The first week of September is Migraine Awareness week. This is a nationally coordinated week designed to increase awareness of the condition, provide more information and encourage people who may not know that they can seek help to find out more about their symptoms.
Migraines can be a real headache, but what actually are they?
Unfortunately the exact nature of how a migraine is caused has not yet been discovered, but it is believed to be a result of changes in the blood vessels and chemicals of the brain, the most common symptoms include:
– A severe, throbbing and prolonged headache which can last anywhere between 4 hours and 3 days – this is usually felt on one side of the head or the front, but can extend over the whole head and even to the face and neck
– The headache will often get worse with movement
– Once the headache has ended it is not uncommon to feel fatigued for up to a week after
– Increased sensitivity to light or sound
– Stomach upset
– Feeling either very cold or very hot
– Difficulty with concentration
This is by no means a complete list of the symptoms, but if you suffer from these it may be a sign that you have a migraine.
How common are migraines?
A recent study by the UK charity Migraine Action* found that 1 in 7 Brits regularly suffer from migraines.
How big an impact are Migraines having on the UK?
The same study also showed that migraines may be incredibly costly to the UK’s economy, with 90% of migraine sufferers having had to take time off work, while a quarter of sufferers admit to having had to take over 15 days (the equivalent of 3 working weeks) off work due to their migraines.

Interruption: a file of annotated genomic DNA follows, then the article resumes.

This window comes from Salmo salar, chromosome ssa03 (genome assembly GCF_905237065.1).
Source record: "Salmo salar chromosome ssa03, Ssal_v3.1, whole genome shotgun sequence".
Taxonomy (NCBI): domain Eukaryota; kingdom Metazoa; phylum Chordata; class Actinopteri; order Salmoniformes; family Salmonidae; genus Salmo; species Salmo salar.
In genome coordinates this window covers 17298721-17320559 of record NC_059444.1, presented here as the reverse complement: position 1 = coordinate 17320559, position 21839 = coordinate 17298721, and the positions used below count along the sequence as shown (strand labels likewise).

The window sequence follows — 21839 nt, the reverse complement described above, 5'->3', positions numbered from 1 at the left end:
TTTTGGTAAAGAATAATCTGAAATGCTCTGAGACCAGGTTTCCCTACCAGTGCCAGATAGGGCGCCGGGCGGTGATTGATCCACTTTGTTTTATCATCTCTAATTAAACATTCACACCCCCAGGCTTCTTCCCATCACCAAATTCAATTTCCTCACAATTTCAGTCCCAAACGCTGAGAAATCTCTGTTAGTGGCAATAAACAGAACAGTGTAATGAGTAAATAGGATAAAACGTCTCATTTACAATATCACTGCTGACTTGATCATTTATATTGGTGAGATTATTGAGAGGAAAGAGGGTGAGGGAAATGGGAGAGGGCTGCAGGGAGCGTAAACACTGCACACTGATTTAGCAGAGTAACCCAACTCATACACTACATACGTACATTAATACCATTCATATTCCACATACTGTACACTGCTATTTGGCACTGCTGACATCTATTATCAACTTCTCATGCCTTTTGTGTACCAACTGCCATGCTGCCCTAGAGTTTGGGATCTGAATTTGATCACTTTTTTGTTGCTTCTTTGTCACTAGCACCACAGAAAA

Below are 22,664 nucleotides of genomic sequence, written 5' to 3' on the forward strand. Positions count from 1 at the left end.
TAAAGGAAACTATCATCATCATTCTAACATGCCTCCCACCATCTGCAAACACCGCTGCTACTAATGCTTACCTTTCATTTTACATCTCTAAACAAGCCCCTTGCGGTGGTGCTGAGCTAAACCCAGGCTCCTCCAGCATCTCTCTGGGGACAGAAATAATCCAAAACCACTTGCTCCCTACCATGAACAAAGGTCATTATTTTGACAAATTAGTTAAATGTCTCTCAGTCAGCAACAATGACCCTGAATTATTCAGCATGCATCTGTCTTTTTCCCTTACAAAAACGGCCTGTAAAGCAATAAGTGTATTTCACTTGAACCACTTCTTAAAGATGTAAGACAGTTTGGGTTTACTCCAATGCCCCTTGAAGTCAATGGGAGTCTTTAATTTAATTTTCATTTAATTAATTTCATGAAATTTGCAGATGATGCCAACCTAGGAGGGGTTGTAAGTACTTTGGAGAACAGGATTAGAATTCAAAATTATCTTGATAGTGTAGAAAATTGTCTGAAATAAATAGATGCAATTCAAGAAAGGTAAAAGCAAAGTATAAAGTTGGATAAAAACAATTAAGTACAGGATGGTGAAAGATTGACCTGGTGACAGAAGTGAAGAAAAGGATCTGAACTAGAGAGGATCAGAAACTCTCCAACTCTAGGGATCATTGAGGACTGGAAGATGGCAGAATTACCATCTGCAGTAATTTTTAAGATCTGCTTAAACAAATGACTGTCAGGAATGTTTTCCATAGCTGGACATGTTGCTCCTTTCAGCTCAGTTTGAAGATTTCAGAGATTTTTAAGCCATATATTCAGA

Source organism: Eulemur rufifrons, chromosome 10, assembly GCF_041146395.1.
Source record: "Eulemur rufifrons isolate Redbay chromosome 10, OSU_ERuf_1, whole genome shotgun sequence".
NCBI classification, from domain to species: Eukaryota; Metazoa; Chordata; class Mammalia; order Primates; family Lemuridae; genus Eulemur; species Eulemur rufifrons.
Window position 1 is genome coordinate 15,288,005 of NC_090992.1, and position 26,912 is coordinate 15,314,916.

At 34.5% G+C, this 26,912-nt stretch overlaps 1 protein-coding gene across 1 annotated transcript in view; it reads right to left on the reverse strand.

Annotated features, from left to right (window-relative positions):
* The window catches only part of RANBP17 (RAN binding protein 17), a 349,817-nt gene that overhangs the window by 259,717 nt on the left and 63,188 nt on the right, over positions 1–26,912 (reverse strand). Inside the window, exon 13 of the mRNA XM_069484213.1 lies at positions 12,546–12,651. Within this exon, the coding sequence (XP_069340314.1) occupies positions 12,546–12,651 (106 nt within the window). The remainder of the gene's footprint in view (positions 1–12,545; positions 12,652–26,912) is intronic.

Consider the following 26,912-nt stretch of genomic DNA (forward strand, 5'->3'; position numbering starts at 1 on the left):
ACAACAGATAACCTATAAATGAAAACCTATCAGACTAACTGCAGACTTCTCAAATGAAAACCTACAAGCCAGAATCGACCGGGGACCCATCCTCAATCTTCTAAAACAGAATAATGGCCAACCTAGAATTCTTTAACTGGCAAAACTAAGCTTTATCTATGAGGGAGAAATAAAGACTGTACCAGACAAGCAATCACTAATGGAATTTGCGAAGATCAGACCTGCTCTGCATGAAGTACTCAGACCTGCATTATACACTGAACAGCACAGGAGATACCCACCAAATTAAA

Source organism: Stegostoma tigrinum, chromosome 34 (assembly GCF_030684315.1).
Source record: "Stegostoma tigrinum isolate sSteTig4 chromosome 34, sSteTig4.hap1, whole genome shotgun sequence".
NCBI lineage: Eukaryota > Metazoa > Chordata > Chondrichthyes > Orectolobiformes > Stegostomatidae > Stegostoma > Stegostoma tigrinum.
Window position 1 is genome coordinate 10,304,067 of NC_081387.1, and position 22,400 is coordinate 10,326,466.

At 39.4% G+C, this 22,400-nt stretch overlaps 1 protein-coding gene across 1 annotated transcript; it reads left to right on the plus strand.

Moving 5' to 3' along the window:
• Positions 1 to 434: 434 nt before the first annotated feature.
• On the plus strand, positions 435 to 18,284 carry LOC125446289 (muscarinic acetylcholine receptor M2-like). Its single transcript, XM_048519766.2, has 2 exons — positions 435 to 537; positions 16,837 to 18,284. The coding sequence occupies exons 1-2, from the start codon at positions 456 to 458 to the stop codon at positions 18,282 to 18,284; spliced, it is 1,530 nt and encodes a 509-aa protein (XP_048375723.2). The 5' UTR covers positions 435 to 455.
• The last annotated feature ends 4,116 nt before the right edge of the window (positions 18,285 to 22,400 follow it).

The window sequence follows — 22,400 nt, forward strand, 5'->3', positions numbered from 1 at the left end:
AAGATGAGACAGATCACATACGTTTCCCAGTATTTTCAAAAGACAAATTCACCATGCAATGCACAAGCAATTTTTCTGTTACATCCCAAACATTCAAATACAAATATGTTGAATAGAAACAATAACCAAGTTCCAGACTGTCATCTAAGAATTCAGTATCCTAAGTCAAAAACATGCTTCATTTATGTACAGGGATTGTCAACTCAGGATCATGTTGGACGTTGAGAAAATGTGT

So what can we do about it?
There is no known cure for migraines, so the most usual method of treatment is through use of painkillers to manage the symptoms, but what about preventing a migraine before it even begins?
The study by Migraine Action revealed with some startling figures. Over 2/3rds of sufferers (67%) believe that eating certain foods can trigger migraines, with Migraine Action stating that “recent research has shown that when sufferers follow tailored diets to eliminate trigger foods, their symptoms significantly improve.”
The problem with this is that there is no set diet for people looking to prevent their symptoms. Often, an elimination diet to find trigger foods can be a long and difficult process and may not even give the true results as migraines could be due to a combination of foods, rather than a single food intolerance. However, a food intolerance test, which can give clearer and quicker results, seems to be ignored. More than 70% of migraine sufferers having not been tested for food intolerance, despite research indicating 45% of the UK suffer with some degree of food intolerance. Evidence from Migraine Action further suggests eliminating trigger foods can reduce migraine symptoms.
*Survey by Migraine Action on behalf of YorkTest, 2014